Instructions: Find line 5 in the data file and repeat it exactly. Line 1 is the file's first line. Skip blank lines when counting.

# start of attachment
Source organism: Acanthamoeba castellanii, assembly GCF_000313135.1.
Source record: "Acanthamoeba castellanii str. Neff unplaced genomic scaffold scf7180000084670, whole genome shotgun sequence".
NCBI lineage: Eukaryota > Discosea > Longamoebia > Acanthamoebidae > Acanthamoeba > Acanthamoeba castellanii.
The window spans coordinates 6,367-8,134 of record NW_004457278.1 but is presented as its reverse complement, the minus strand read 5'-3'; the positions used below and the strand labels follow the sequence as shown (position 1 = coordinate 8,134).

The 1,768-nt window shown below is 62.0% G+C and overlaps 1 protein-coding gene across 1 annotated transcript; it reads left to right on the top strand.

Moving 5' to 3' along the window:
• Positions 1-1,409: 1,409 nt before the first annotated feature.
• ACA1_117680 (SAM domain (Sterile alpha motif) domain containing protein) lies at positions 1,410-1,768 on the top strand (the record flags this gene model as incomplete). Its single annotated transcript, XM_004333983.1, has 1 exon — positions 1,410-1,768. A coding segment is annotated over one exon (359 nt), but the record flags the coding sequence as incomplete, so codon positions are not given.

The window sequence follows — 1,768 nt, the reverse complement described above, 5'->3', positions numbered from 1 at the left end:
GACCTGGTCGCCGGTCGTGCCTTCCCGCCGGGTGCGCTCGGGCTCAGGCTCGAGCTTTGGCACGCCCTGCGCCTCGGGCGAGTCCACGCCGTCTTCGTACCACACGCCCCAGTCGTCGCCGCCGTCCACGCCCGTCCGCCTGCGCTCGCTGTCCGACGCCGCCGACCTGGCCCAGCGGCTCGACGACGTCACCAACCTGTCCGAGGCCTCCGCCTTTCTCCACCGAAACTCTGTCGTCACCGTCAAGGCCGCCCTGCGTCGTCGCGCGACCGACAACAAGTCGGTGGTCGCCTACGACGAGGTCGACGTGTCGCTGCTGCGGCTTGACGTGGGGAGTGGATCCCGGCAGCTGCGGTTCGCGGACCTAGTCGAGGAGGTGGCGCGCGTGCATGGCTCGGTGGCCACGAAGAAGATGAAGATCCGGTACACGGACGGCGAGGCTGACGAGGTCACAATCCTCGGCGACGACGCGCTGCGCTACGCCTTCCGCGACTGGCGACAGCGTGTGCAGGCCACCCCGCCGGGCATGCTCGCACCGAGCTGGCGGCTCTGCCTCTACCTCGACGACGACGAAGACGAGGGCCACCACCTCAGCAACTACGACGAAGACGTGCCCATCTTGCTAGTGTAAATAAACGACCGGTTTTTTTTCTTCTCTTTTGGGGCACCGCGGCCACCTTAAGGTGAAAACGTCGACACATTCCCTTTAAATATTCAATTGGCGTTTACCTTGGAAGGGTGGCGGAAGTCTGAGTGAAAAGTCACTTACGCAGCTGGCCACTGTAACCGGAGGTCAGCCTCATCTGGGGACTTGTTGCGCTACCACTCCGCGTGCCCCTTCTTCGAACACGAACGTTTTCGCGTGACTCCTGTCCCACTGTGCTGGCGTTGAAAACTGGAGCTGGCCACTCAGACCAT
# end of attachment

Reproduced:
The 1,768-nt window shown below is 62.0% G+C and overlaps 1 protein-coding gene across 1 annotated transcript; it reads left to right on the top strand.